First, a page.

Even if you are right about which technology will ascend over time, that still doesn’t guarantee you make a mountain of money investing in it. Picking the tech isn’t the only requirement—you must also identify the winners within that space. The Wall Street Journal’s Jason Zweig highlighted this problem last week when discussing cryptocurrencies: Even if proponents are right that blockchain and digital coins will eventually dominate payment technology, there is no guarantee that bitcoin, ethereum, dogecoin (ha) or any of the other top cryptocurrencies today will be the winning token. It could be another of the thousands presently in existence, or one that hasn’t been digitally minted yet. Early leaders often don’t finish the race well. As Zweig wrote: “We don’t Excite or Infoseek or WebCrawler; we google. Those search engines were born before Google, but only the latecomer became so universal it turned into a verb. And we do our googling not on a device made by MITS or Imsai or Cromemco or Commodore, but on an iPhone or an Android, a Mac or a Windows machine.”[i]

If early leaders always won, we would all have had Betamax players in the 1980s and Laserdiscs in the 1990s before moving on to HD DVDs. You would be reading this article on your PalmPilot, which you would also use to connect with old pals on Friendster and watch your Research In Motion[ii] and Nokia stock go through the roof. That PalmPilot’s user interface would be Visi On mobile. Tesla beating out later-arriving electric vehicle competitors is the exception, not the rule—and even that competition looks to be gaining steam as more and more companies enter the market.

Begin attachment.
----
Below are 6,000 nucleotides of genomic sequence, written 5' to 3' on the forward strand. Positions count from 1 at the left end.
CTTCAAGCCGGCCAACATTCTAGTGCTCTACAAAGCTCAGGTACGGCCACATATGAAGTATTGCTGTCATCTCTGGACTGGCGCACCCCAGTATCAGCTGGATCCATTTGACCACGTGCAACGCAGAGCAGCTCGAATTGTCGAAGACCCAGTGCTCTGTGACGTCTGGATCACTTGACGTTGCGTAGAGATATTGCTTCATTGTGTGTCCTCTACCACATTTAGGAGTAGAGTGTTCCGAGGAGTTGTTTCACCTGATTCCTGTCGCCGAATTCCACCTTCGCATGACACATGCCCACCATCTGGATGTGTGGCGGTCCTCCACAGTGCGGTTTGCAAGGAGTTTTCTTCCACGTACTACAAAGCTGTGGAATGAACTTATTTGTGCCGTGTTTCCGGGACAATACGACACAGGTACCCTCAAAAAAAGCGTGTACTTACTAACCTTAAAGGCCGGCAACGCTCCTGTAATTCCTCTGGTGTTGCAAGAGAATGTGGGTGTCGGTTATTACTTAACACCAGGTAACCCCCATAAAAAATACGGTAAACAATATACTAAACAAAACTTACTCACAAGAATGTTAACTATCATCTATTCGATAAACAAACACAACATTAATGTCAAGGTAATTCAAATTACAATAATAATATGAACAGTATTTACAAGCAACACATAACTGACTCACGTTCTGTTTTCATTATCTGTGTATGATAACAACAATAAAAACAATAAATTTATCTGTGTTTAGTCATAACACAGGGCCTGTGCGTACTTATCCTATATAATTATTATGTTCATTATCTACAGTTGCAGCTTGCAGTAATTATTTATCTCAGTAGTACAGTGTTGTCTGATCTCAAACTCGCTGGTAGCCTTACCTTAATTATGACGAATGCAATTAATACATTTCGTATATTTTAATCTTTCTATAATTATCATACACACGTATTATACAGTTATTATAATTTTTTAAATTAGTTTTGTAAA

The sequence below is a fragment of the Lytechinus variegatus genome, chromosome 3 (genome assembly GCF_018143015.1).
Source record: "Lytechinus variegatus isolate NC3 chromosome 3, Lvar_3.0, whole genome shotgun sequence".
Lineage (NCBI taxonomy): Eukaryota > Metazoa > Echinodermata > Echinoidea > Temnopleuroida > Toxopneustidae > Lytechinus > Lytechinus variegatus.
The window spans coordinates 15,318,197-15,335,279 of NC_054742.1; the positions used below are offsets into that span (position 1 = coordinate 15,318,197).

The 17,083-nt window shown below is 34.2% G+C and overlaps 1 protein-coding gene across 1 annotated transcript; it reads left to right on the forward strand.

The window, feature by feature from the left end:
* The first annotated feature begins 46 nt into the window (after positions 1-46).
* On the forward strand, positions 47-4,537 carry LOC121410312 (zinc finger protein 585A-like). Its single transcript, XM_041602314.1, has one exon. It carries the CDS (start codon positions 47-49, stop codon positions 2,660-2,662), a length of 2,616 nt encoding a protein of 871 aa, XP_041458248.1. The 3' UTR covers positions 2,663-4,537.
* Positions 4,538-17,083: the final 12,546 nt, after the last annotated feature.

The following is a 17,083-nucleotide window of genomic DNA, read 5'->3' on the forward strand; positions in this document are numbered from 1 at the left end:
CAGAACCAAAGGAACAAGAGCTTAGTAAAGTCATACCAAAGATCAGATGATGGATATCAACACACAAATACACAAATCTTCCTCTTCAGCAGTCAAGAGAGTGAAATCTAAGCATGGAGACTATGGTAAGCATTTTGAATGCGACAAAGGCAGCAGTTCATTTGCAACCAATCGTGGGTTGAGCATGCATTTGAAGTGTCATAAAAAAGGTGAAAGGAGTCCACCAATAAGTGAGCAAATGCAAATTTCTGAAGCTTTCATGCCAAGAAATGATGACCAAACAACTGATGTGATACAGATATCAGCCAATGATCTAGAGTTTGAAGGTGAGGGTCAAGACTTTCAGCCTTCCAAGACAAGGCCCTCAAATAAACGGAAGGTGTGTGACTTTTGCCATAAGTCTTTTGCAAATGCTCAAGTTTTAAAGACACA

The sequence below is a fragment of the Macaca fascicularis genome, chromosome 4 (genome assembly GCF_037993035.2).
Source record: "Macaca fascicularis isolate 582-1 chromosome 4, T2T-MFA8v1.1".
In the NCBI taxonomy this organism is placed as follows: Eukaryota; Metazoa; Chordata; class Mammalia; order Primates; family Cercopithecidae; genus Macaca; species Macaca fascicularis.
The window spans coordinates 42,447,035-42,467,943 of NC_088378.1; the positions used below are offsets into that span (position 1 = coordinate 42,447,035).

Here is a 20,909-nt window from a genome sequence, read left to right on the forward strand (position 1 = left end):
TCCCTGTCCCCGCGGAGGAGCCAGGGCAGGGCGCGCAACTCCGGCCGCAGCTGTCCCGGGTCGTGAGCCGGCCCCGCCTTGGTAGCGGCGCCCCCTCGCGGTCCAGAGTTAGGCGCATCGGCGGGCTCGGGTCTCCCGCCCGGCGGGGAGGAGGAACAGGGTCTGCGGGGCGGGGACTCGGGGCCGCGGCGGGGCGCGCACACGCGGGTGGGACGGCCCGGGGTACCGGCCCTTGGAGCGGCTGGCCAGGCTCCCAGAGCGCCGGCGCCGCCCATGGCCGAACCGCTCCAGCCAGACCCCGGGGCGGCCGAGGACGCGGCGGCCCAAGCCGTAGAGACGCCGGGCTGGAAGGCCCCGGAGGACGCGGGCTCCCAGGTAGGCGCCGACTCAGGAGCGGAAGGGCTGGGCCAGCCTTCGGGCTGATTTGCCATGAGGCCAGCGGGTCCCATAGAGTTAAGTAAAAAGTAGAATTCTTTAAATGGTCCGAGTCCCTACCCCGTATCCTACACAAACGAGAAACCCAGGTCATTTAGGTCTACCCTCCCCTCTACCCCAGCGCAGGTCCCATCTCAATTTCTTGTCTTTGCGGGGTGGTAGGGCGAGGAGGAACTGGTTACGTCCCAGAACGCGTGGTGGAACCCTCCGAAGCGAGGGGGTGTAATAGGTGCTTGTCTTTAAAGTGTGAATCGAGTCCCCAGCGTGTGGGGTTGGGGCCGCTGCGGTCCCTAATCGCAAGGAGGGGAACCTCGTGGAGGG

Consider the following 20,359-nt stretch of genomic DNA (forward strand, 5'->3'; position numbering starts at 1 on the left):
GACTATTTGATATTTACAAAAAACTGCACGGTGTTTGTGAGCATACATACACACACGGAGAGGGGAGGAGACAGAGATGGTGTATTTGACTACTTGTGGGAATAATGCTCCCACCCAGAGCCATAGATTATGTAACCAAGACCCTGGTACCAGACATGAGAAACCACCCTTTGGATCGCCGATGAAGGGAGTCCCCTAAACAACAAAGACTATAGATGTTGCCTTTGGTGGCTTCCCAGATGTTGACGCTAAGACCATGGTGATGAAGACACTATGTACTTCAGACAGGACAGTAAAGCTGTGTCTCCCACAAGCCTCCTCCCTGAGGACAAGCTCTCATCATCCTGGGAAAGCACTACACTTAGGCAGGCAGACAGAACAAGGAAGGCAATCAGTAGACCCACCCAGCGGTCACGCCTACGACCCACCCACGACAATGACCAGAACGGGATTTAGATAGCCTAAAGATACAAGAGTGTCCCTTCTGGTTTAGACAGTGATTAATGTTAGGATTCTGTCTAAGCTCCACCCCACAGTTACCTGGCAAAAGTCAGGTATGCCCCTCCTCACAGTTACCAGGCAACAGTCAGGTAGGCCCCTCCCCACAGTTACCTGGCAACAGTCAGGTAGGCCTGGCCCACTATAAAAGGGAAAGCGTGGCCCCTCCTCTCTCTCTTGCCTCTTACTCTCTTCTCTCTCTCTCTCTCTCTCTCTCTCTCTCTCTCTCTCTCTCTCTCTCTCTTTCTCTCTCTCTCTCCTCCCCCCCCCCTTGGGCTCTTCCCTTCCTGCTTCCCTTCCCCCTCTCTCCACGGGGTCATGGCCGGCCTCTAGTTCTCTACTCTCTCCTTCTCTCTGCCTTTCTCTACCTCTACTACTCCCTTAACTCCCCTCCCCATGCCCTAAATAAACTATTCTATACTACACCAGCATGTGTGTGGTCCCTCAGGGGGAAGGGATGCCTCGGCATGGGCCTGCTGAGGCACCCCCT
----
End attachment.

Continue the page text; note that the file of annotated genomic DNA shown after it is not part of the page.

Yes, whichever technology—and company (or companies)—ends up solving the Earth’s long-term clean energy needs, it will probably make a boodle for early investors. Perhaps Messrs. Bezos and Gates will add to their personal fortunes. Or perhaps they picked wrong and will take losses while someone else enjoys the ride. They have the bandwidth to take this level of risk because they have already made their bazillions. They are (presumably) not trying to fund retirements and ensure they have enough to cover late-life medical expenses. Their financial situation is not your financial situation. Their goals are not your goals. And their ability to take a big loss on a far-fetched technology is divorced from your personal considerations.

But this doesn’t mean retail investors lose out on technological advancements—far from it. Successful startups eventually go public and have a long history of continuing to generate returns for investors after that. Plus, already-public companies regularly adopt new technologies over time, using them to get more efficient and develop new business lines—all of which add to earnings. Simply owning stocks has always been a marvelous way for us normal folks to keep up with the technological times.



[i] “You Can Get Crypto Right and Still Play It Wrong,” Jason Zweig, The Wall Street Journal, 2/4/2022.

[ii] Creator of BlackBerry, lest you forget.

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*The content contained in this article represents only the opinions and viewpoints of the Fisher Investments editorial staff.